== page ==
Since the start of the year, Uber has been hit with a seemingly relentless whirlwind of controversies that has tarnished its reputation. From scathing sexual harassment allegations and a high-stakes lawsuit from Google's Waymo to revelations of secret tools and an exodus of top executives, the series of scandals eventually led to the resignation of Uber's founder and CEO Travis Kalanick this week.
Often characterized as aggressive, brash and "douchey", Kalanick founded the ride-hailing company back in 2009. The company rapidly grew into one of the most highly valued private companies at $62.5bn (£48.8bn).
Over the past few months, however, Kalanick has come under fierce criticism.
In January, his position on President Donald Trump's economic advisory council drew sharp rebuke from customers and employees until he eventually stepped down. In March, an embarrassing video emerged that showed Kalanick yelling at an Uber driver over fares prompted him to issue an apology and admit that he needed to "grow up" and get "leadership help."
Finally, a letter from major Uber investors earlier this week asked Kalanick to step down from the post.
Questions now arise whether Uber will be able to recover from the battering its reputation has taken over the past few months without Kalanick at the helm.
Eric Schiffer, brand management expert and CEO of Patriarch Organization, believes Uber can do so.
"It's like a violent sandstorm and people get buried alive, but suddenly a perfect calm arrives," Schiffer told IBTimes UK. "The industry sees that Uber won't turn into a mortal horror."
However, Uber's breakneck pace strategy and growth will also ease to some extent as well.
"Uber's days of ruthless roaring missiles and competitiveness has officially exploded into bits," he said. "The executives at Lyft will continue to smile because that tough as nail competitive DNA is now somewhat sedated."
Moving past the scandals
Sarah Thurber, managing partner of innovation training firm FourSight, says startup companies like Uber are often led by people with a particular cognitive profile.
"From a cognitive perspective, they are irresistibly drawn to only two of the four stages of the universal creative process: Generating new ideas and implementing them," she explains. However, they tend to ignore the other two styles of thinking - clarifying and developing.
"You can see all this playing out in Uber. The originators had this crazy vision of creating a company that could deliver a ride at the press of a button. And they created it," she continues. "But they never built the HR structures that would sustain it and protect its employees. The fallout has been all kinds of reports about failures in HR, personnel and policy making. That's not what Kalanick and his leadership team had their eyes on."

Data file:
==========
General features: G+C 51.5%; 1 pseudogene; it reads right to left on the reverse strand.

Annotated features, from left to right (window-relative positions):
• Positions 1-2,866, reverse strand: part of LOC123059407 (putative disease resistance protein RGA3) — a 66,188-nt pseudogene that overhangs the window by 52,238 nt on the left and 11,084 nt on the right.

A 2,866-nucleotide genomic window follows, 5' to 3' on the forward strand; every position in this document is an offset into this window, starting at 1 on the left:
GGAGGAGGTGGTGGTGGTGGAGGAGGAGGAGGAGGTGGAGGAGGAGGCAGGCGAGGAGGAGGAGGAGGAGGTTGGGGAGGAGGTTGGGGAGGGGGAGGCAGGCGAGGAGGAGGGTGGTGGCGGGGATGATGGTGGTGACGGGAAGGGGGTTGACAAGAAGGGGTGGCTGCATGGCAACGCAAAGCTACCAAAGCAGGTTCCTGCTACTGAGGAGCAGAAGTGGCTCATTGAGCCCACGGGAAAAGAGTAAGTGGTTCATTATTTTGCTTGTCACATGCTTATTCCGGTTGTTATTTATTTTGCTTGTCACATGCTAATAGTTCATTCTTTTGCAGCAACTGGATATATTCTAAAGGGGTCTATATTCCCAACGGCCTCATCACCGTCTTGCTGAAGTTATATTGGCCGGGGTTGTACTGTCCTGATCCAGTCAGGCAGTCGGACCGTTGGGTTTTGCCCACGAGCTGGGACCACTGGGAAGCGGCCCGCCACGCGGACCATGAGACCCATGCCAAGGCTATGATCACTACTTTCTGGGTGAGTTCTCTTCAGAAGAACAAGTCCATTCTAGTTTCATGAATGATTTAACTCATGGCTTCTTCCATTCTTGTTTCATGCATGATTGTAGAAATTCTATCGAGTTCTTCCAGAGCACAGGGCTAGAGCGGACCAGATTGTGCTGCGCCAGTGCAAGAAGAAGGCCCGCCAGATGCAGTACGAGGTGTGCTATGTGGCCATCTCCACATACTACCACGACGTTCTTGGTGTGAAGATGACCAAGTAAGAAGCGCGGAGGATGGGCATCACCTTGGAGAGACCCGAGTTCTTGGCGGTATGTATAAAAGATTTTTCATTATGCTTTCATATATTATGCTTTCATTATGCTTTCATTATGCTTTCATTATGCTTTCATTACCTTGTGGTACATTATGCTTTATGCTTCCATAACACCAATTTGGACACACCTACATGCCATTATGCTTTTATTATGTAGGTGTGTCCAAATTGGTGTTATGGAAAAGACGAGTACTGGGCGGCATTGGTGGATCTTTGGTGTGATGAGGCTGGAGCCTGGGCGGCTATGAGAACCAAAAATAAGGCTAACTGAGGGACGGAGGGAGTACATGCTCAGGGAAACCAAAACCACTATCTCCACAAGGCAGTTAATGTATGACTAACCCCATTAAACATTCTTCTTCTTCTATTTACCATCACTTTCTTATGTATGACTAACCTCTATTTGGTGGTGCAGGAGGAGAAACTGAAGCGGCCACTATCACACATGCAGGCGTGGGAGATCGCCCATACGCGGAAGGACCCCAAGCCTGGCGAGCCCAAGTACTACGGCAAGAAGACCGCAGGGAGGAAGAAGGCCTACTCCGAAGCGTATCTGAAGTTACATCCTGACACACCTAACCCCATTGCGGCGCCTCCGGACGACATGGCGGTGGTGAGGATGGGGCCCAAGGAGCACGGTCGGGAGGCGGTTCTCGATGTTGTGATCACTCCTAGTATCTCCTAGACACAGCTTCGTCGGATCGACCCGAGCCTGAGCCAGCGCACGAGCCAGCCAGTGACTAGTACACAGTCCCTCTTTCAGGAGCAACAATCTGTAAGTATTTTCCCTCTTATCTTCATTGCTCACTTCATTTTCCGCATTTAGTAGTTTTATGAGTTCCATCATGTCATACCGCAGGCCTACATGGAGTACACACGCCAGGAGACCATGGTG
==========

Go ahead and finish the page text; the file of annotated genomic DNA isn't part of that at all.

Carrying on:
For Uber, reexamining its leadership team could be the best possible approach to recovering its damaged image, Thurber said.
Schiffer says Uber also needs to move past its characterization as a "startup" to evolve into a sustainable business in the competitive tech sector.
"Uber must face the critical truth that they aren't a startup anymore," Schiffer said. "They don't need to swipe source code, play games with city regulators, or maneuver around governments. They're now a company at immense scale. They need to protect it.
"The self-harm must end, and Uber needs to find small wins to rebuild credibility, like adding respected new diverse board members, and getting rid of bad players from the past regime."
Many industry experts have said that having Kalanick step away from the top post was the right move for Uber.
"It was dangerously high-risk for Uber to stay with a CEO who has yet to reach adolescent maturity," Schiffer said. "Too many people wanted to see this visionary entrepreneur take an endless free fall from the immense power he built. Unless he instantly developed a new skill set of maturity, this was just going to be an even bigger combustion."
As Uber searches for a new leader to take on the reins, Schiffer says hiring a female CEO could send "a remarkably right message for a firm that was once an unhinged pit of testosterone."
"It shows they got the message", he said. "And it wasn't only about nuking toxins, but building a magnificent second act and creating a far different culture than the one that nearly burnt Uber to total ashes."